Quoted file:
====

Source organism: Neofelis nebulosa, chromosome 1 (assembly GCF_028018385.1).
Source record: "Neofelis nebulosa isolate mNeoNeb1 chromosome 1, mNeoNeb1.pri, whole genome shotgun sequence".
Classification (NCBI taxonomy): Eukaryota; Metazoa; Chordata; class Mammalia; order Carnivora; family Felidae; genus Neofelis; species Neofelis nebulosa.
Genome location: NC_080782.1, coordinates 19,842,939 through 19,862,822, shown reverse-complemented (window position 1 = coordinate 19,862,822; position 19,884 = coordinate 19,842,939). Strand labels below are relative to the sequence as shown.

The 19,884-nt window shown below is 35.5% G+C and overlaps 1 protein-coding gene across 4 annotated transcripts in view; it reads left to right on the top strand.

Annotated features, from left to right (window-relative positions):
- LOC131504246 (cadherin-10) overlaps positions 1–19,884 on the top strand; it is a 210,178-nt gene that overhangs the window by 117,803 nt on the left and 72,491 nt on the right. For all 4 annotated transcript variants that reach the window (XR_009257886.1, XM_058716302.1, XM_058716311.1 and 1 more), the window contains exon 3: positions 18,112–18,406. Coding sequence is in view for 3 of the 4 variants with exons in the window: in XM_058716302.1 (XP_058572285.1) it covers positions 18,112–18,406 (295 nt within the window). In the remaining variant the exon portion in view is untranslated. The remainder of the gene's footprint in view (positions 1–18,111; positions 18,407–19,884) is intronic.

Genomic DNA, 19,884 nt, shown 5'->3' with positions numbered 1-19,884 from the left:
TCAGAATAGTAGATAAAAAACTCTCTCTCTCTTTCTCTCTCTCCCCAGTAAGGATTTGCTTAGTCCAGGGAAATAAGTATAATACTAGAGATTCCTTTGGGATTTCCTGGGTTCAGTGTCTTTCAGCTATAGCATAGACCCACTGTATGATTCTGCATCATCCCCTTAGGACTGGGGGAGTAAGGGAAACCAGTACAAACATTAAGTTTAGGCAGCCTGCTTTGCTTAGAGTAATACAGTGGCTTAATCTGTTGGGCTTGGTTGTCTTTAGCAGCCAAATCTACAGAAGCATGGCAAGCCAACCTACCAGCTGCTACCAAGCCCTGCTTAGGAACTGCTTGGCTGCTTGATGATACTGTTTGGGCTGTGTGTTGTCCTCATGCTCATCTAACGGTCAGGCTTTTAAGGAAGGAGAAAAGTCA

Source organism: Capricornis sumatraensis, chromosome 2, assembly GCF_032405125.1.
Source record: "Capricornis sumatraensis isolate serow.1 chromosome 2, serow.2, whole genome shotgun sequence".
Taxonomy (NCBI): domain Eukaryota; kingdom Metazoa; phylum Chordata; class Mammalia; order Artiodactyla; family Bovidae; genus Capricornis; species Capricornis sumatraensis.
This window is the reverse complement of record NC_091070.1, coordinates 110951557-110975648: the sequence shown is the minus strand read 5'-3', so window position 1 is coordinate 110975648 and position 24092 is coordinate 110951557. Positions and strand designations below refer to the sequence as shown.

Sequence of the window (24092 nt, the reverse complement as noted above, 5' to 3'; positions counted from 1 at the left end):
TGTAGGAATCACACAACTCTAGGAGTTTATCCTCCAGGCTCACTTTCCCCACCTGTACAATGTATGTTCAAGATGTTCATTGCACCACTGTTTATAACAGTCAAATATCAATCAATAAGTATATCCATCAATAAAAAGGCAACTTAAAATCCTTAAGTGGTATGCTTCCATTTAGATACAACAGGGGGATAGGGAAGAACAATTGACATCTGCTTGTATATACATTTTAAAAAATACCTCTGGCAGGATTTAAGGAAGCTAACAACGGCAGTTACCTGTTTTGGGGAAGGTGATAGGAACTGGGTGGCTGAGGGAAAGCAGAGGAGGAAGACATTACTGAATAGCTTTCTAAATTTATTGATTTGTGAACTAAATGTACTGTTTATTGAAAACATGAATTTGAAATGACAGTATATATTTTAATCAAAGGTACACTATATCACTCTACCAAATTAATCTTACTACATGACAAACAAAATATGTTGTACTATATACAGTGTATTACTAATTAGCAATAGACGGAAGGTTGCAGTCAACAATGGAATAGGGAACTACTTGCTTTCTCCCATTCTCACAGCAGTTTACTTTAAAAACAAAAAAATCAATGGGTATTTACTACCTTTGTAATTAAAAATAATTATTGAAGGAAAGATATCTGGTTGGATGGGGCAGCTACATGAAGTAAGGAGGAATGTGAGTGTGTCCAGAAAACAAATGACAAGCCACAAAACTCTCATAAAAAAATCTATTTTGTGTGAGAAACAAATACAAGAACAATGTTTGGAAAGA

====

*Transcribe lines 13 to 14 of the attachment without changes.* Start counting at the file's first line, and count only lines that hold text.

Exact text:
This window is the reverse complement of record NC_091070.1, coordinates 110951557-110975648: the sequence shown is the minus strand read 5'-3', so window position 1 is coordinate 110975648 and position 24092 is coordinate 110951557. Positions and strand designations below refer to the sequence as shown.

Sequence of the window (24092 nt, the reverse complement as noted above, 5' to 3'; positions counted from 1 at the left end):